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In relativistic physics, the electromagnetic stress–energy tensor is the contribution to the stress–energy tensor due to the electromagnetic field.The stress–energy tensor describes the flow of energy and momentum in spacetime. The electromagnetic stress–energy tensor contains the negative of the classical Maxwell stress tensor that governs the electromagnetic interactions.
The stress–energy tensor, sometimes stress–energy–momentum tensor or energy–momentum tensor, is a tensor quantity in physics that describes the density and flux of energy and momentum in spacetime, generalizing the stress tensor of Newtonian physics. It is an attribute of matter, radiation, and non-gravitational force fields. The stress–energy tensor is the source of the gravitational field in the Einstein field equations of general relativity, just as mass density is the source of such a field in Newtonian gravity.
An electromagnetic field is a physical field produced by electrically charged objects. It affects the behavior of charged objects in the vicinity of the field. The electromagnetic field extends indefinitely throughout space and describes the electromagnetic interaction. It is one of the four fundamental forces of nature.
In physics, spacetime is any mathematical model that fuses the three dimensions of space and the one dimension of time into a single four-dimensional continuum. Spacetime diagrams can be used to visualize relativistic effects such as why different observers perceive where and when events occur.
In free space and flat space–time, the electromagnetic stress–energy tensor in SI units is
In mathematics, a tensor is a geometric object that maps in a multi-linear manner geometric vectors, scalars, and other tensors to a resulting tensor. Vectors and scalars which are often used in elementary physics and engineering applications, are considered as the simplest tensors. Vectors from the dual space of the vector space, which supplies the geometric vectors, are also included as tensors. Geometric in this context is chiefly meant to emphasize independence of any selection of a coordinate system.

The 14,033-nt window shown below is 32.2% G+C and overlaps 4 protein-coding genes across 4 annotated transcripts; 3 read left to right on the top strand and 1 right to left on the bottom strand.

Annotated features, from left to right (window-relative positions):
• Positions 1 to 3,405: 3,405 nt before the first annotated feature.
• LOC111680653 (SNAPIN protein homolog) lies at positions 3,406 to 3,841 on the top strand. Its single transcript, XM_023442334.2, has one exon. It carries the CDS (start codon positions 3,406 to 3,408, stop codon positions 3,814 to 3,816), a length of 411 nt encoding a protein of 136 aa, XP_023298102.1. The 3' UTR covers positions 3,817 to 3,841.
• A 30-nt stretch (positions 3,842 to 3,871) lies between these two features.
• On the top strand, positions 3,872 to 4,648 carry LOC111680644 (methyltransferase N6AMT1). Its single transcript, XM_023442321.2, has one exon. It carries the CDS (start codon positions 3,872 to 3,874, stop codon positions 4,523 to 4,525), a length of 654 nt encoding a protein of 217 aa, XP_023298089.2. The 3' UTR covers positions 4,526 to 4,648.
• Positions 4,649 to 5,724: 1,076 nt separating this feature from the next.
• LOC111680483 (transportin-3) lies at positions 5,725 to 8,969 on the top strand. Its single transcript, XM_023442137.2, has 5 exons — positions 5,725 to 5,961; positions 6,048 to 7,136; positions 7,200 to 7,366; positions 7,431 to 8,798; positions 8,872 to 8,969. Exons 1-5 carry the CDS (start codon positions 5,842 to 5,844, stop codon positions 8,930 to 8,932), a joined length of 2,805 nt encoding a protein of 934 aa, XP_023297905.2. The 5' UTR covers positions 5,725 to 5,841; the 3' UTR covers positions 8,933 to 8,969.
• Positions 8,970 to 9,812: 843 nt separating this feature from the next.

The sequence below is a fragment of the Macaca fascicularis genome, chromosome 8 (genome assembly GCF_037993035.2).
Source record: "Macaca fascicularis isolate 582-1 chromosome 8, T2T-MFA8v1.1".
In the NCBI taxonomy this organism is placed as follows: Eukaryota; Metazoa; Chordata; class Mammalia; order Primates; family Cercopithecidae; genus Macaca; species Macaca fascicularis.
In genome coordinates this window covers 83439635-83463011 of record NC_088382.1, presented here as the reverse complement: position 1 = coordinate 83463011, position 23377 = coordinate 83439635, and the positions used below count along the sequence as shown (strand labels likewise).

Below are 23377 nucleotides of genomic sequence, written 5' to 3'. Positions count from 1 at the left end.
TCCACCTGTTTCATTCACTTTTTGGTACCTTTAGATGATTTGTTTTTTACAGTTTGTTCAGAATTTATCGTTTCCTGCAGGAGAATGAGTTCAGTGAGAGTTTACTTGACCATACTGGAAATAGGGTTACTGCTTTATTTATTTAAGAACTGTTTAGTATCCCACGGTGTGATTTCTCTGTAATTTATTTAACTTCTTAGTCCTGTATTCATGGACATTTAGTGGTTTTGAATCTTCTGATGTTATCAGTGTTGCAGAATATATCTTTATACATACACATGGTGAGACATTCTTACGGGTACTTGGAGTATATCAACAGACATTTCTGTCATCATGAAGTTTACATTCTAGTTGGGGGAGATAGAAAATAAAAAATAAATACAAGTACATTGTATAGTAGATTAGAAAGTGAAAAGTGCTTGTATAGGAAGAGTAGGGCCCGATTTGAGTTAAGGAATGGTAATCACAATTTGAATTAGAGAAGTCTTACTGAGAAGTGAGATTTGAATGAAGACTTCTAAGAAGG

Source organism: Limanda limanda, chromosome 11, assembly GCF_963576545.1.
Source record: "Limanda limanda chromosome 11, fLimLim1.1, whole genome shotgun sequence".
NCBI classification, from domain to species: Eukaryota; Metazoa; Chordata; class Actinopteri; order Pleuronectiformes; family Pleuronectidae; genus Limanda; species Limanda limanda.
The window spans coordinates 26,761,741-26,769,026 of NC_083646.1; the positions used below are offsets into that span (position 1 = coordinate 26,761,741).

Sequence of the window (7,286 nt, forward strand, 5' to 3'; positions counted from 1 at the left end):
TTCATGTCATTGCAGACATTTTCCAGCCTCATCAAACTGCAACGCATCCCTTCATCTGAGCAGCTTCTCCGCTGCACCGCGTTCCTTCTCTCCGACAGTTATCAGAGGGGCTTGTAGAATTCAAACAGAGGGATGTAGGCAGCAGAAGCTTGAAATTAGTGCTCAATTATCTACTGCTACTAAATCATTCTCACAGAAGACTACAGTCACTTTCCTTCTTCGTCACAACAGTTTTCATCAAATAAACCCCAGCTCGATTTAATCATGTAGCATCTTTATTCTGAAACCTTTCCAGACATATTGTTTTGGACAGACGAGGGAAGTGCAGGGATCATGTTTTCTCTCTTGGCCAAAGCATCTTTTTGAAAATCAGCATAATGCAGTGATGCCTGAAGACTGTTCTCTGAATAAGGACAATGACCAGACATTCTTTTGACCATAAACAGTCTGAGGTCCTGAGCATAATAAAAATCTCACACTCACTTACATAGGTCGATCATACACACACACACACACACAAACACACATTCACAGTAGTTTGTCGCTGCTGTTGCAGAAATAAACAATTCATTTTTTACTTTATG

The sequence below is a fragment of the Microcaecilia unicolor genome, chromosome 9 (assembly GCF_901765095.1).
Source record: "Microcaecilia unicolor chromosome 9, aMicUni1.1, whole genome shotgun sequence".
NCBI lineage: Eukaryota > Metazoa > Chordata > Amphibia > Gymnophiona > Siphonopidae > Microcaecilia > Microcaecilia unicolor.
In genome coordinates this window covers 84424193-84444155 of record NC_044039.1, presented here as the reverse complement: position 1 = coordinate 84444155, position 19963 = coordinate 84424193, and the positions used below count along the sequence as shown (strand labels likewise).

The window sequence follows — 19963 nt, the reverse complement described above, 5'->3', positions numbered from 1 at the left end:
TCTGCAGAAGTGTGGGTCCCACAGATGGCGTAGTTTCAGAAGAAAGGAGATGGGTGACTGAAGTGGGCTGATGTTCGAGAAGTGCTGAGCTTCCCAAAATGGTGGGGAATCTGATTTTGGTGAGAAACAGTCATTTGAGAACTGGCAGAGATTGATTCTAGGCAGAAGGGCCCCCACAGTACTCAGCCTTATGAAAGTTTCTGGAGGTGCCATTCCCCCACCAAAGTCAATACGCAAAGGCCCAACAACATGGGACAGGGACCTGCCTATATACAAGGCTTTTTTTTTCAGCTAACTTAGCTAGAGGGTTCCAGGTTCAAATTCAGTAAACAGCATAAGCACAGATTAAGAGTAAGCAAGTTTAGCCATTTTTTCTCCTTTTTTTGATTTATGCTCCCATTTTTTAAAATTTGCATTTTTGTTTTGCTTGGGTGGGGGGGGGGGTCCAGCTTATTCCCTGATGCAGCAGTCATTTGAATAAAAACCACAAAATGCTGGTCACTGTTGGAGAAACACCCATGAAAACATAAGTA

where is the electromagnetic tensor and where is the Minkowski metric tensor of metric signature (−+++). When using the metric with signature (+−−−), the expression for will have opposite sign.
In electromagnetism, the electromagnetic tensor or electromagnetic field tensor is a mathematical object that describes the electromagnetic field in spacetime. The field tensor was first used after the four-dimensional tensor formulation of special relativity was introduced by Hermann Minkowski. The tensor allows related physical laws to be written very concisely.
The signature(v, p, r) of a metric tensor g is the number of positive, zero, and negative eigenvalues of the real symmetric matrix gab of the metric tensor with respect to a basis. In physics, the v represents for the time or virtual dimension, and the p for the space and physical dimension. Alternatively, it can be defined as the dimensions of a maximal positive and null subspace. By Sylvester's law of inertia these numbers do not depend on the choice of basis. The signature thus classifies the metric up to a choice of basis. The signature is often denoted by a pair of integers (v, p) implying r = 0 or as an explicit list of signs of eigenvalues such as (+, −, −, −) or (−, +, +, +) for the signature (1, 3, 0), respectively.